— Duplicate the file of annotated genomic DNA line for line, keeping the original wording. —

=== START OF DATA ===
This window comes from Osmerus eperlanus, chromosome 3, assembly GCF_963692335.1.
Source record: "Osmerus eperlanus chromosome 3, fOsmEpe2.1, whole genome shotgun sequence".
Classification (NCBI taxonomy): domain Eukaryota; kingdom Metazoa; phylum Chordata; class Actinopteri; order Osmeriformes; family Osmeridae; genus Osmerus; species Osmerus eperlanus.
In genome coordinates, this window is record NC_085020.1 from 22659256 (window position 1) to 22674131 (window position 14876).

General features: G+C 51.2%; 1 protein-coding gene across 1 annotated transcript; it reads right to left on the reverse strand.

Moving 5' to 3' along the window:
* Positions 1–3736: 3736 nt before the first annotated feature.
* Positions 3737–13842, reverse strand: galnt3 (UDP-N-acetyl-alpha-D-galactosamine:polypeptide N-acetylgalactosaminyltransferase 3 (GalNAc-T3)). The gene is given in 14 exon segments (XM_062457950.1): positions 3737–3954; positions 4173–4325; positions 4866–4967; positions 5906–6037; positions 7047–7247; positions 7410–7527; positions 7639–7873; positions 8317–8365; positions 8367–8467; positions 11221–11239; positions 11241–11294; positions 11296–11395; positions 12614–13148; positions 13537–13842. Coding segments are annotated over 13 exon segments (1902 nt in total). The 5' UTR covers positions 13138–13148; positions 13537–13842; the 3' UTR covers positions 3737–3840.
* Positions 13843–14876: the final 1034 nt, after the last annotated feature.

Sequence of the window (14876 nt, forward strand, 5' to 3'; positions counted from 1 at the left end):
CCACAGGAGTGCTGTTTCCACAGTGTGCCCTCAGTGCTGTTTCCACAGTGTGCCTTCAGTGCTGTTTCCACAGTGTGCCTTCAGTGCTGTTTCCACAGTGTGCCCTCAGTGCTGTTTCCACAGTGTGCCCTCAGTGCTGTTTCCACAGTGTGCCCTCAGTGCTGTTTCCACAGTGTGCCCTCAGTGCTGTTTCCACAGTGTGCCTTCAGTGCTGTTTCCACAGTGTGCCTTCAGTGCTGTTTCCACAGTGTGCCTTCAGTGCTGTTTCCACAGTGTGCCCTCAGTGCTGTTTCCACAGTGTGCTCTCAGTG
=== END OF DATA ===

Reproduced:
This window comes from Osmerus eperlanus, chromosome 3, assembly GCF_963692335.1.
Source record: "Osmerus eperlanus chromosome 3, fOsmEpe2.1, whole genome shotgun sequence".
Classification (NCBI taxonomy): domain Eukaryota; kingdom Metazoa; phylum Chordata; class Actinopteri; order Osmeriformes; family Osmeridae; genus Osmerus; species Osmerus eperlanus.
In genome coordinates, this window is record NC_085020.1 from 22659256 (window position 1) to 22674131 (window position 14876).

General features: G+C 51.2%; 1 protein-coding gene across 1 annotated transcript; it reads right to left on the reverse strand.

Moving 5' to 3' along the window:
* Positions 1–3736: 3736 nt before the first annotated feature.
* Positions 3737–13842, reverse strand: galnt3 (UDP-N-acetyl-alpha-D-galactosamine:polypeptide N-acetylgalactosaminyltransferase 3 (GalNAc-T3)). The gene is given in 14 exon segments (XM_062457950.1): positions 3737–3954; positions 4173–4325; positions 4866–4967; positions 5906–6037; positions 7047–7247; positions 7410–7527; positions 7639–7873; positions 8317–8365; positions 8367–8467; positions 11221–11239; positions 11241–11294; positions 11296–11395; positions 12614–13148; positions 13537–13842. Coding segments are annotated over 13 exon segments (1902 nt in total). The 5' UTR covers positions 13138–13148; positions 13537–13842; the 3' UTR covers positions 3737–3840.
* Positions 13843–14876: the final 1034 nt, after the last annotated feature.

Sequence of the window (14876 nt, forward strand, 5' to 3'; positions counted from 1 at the left end):
CCACAGGAGTGCTGTTTCCACAGTGTGCCCTCAGTGCTGTTTCCACAGTGTGCCTTCAGTGCTGTTTCCACAGTGTGCCTTCAGTGCTGTTTCCACAGTGTGCCCTCAGTGCTGTTTCCACAGTGTGCCCTCAGTGCTGTTTCCACAGTGTGCCCTCAGTGCTGTTTCCACAGTGTGCCCTCAGTGCTGTTTCCACAGTGTGCCTTCAGTGCTGTTTCCACAGTGTGCCTTCAGTGCTGTTTCCACAGTGTGCCTTCAGTGCTGTTTCCACAGTGTGCCCTCAGTGCTGTTTCCACAGTGTGCTCTCAGTG